UM study receives award for advancing next-generation computer storage technologies

A paper titled ‘High-Temperature Magnetic and Structural Properties of Single-Crystal YCrO3’, written by Zhu Yinghao, a PhD student from the University of Macau (UM) Institute of Applied Physics and Materials Engineering (IAPME), was presented at the 2019 Joint Annual Conference of Physical Societies in Guangdong-Hong Kong-Macao Greater Bay Area and received an Excellent Poster Award. Zhu’s study focuses on the magnetic property, crystallographic structure, and multiferroic mechanism of multiferroic YCrO3 single crystal at high temperatures (300-1200 K). The study has found that YCrO3 can greatly increase the storage space on hard disks under certain conditions. The discovery is expected to help advance next-generation computer storage technologies.

In the design of computer hard disks currently available on the market, information is written by an external magnetic field and the process involves the consumption of a large amount of energy. Zhu’s study has found that by taking advantage of the magnetoelectric coupling characteristics of multi-ferric materials and writing magnetic potential with energy-saving electric fields, the amount of energy consumption in hard disk storage can be greatly reduced. These materials will help to drive the development of big data computation technologies.

The study has also found that multiferroic materials have the following advantages: a) Using the external electric field to achieve magnetic storage can greatly reduce energy consumption and heat release, so it can be widely used in capacitors, high-performance information storage, displacement, pressure and magnetoelectric sensors. b) With the adoption of multiferroic materials, heat dissipation can be reduced in the computer operation process ; c) The combination of electricity and magnetism of multiferroic materials makes it possible to store several states in one unit. This can be adopted to fabricate new-generation multi-state storing spintronic devices and increase the storage capacity. The study was led by Dr Li Haifeng, an assistant professor from the IAPME, and funded by the Macao Science and Technology Development Fund. A patent is pending for the technology.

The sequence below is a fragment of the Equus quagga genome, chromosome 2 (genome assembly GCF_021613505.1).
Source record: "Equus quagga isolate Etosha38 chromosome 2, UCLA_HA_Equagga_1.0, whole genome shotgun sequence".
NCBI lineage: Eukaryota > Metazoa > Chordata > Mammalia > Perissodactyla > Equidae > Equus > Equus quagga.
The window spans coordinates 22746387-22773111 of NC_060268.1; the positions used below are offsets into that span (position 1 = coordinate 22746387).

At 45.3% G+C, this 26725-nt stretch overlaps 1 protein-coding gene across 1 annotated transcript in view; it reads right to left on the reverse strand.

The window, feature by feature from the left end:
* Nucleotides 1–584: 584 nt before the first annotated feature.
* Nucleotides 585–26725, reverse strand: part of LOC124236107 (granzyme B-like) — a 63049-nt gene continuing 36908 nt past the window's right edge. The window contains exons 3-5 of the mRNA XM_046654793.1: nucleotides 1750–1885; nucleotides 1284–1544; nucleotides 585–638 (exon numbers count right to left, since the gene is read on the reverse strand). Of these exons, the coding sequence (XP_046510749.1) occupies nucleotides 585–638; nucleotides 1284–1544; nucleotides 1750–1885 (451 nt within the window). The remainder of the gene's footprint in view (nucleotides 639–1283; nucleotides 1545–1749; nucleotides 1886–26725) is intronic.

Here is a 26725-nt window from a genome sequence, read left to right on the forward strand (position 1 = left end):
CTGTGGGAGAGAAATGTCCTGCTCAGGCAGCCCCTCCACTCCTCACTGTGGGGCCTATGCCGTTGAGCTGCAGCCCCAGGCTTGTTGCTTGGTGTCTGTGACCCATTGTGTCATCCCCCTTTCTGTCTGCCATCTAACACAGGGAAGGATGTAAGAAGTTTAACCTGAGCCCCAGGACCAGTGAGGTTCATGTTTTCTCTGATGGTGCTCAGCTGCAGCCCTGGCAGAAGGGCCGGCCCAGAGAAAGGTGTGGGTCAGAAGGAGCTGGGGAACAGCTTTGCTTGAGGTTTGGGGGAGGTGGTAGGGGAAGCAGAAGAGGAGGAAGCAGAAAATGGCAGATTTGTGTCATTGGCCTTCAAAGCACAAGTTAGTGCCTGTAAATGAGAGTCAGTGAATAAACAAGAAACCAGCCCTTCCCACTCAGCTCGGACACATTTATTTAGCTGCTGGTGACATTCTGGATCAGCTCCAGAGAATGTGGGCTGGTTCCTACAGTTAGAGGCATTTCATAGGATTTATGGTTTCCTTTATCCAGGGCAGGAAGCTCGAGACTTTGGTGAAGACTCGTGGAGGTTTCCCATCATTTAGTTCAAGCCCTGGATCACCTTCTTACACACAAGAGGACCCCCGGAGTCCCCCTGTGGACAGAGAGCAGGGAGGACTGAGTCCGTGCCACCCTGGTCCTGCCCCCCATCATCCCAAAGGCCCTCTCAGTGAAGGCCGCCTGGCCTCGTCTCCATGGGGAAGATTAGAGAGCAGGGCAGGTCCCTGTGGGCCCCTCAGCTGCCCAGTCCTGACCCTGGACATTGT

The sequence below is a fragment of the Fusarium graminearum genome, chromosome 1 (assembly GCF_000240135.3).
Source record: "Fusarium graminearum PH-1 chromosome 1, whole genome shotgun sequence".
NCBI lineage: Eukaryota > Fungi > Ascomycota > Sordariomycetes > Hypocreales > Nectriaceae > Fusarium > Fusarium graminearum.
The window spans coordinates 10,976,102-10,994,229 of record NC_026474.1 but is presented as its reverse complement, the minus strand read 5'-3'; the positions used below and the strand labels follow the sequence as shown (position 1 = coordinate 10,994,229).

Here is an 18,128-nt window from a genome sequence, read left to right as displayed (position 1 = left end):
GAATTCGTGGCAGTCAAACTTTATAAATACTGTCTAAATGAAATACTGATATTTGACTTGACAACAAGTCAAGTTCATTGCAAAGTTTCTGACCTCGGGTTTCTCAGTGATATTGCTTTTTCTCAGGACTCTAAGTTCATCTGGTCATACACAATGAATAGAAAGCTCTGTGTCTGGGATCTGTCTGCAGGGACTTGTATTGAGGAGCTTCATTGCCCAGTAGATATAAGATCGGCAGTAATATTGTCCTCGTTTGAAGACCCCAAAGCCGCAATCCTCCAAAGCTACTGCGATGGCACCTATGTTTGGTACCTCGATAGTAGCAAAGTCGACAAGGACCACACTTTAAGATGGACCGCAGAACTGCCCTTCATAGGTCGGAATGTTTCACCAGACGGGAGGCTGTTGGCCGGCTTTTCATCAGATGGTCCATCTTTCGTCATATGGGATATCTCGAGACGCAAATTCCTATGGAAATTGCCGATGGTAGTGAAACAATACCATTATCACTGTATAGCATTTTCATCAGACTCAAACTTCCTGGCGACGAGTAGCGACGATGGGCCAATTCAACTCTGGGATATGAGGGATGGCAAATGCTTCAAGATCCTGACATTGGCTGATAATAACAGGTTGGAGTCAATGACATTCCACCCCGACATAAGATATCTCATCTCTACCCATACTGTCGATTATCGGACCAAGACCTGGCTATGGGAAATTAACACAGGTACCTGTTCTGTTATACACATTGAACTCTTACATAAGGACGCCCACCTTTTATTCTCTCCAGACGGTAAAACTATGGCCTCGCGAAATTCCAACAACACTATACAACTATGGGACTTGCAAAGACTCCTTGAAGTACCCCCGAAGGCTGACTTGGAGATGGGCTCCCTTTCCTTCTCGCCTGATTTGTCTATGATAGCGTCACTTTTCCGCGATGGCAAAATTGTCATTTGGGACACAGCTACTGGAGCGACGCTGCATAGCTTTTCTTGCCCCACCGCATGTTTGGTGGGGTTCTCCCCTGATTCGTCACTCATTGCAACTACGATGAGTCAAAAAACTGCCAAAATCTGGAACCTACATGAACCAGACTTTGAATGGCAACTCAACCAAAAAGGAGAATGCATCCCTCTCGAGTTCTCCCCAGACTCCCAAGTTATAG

The 2019 Joint Annual Conference of Physical Societies in Guangdong-Hong Kong-Macao Greater Bay Area was held at Sun Yat-sen University. Jointly organised by the Physical Society of Guangdong, the Physical Society of Hong Kong, and the Physical Society of Macao, this year’s event attracted over 225 experts, scholars, researchers, and industry practitioners in the field from the Greater Bay Area and other parts of China. IAPME Director Tang Zikang, Prof Liu Tzu-Ming from the Faculty of Health Sciences, professors from other universities, and members of the Chinese Academy of Sciences gave keynote speeches at the event.


Source: Institute of Applied Physics and Materials Engineering

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Zhu Yinghao (2nd from right) and Tang Zikang (1st from right)

Zhu Yinghao (2nd from right) and Tang Zikang (1st from right)
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